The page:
Journalist. Writer. Researcher. Editor.

Why I didn’t report my rape #14

I didn’t report my rape, because to this day – almost seven years later – I still flip-flop between whether or not it was actually “rape”. It’s funny, if it had happened to anybody else, I probably would say that it was a rape. But because it’s me, well… Anybody who knows me knows that I blame myself for everything. And that night I knew what I was doing, up until a point – I thought I had control of the situation, until I clearly didn’t.
It’s not a particularly uncommon story, unfortunately. It was a guy I’d been hooking up with on and off for several months. I don’t know how drunk he was, but I was very drunk – I’d had a ridiculous amount of cheap tequila that night.He knew I was a virgin, and he knew – and had known, for all the time we had known each other – that I had no interest in having sex with him. And he’d always tried to pressure me a little, verbally – mercifully, until that point, never physically. I’d always been able to talk him out of it.

I don’t remember meeting him that night, or when we decided to leave the bar we were at. I do remember lying with him on the lawn in front of our university admin building because I needed a rest. I don’t remember the walk up to his room at all. Strangely, I do remember him taking out his contact lenses.

I don’t remember much. I do remember that we were fooling around, when all of a sudden I felt… pressure. I asked if he had put “it” in, and he said yes. I asked if he was at least wearing a condom, he said no. Some drunken part of my brain – and I will probably beat myself up about this for years to come – went, “Well, it’s too late now” – and I said, “Well fucking at least put one on then”. Or something to that effect. He did, and carried on. My tequila-addled brain was more concerned about HIV and pregnancy than anything else that was happening at the moment.

It was only the next morning, when I told my best friend, that she said: “You do know that he raped you, right?” But I felt complicit in it. Because I had not said no. Because I hadn’t fought. Because I was drunk, flirtatious, all of those things that people use to blame a rape survivor, and make the rape her fault. I wish I had said no, instead of letting him carry on. I wish I could at least have that.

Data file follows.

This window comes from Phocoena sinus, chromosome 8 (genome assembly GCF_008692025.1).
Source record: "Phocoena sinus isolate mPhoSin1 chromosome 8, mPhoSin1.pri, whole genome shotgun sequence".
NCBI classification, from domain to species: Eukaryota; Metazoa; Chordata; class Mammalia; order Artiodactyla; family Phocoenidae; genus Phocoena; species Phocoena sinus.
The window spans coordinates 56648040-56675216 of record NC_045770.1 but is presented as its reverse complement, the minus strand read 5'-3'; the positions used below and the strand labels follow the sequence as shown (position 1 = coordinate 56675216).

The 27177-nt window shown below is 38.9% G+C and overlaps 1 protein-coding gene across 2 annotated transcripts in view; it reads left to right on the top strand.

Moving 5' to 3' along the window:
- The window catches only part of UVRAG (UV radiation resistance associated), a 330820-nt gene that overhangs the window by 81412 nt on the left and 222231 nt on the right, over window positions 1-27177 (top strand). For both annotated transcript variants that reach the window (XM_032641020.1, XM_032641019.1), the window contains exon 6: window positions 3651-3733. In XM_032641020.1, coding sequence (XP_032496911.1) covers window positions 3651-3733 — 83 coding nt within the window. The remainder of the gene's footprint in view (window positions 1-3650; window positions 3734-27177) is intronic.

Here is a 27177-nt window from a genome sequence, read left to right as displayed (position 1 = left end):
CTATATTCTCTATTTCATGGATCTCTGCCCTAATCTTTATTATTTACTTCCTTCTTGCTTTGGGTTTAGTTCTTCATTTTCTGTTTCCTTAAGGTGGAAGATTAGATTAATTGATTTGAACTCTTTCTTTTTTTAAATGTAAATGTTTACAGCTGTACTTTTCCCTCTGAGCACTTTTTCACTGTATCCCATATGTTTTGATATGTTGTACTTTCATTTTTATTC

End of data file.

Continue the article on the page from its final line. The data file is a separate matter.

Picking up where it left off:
I haven’t spoken of it again until now. I didn’t report it because, at that stage in my life, I didn’t feel that it was rape. I still don’t, sometimes. Because we’re taught – because it is ingrained so deeply into the young women in our country – that rape is almost always partly your fault.

If you are rape survivor and need someone to talk to, please don’t hesitate to call the ‘Stop Gender Violence‘ helpline at 0800 150 150.

Note: Rape myths abound after the Vavi rape accusation was brought to light. These myths hurt all rape survivors – and if you ever experience sexual violence, these myths will hurt you too. The most common myth I’ve seen is the fallacy that if you don’t report to the police, it didn’t happen.  (See here.) I put out a call on Twitter for survivors who didn’t report to send me their story. To follow the series, see here.

If you would like to include your story in this conversation, please email me: michelle at journoactivist dot com. I will assume anonymity for all submissions unless specified otherwise.

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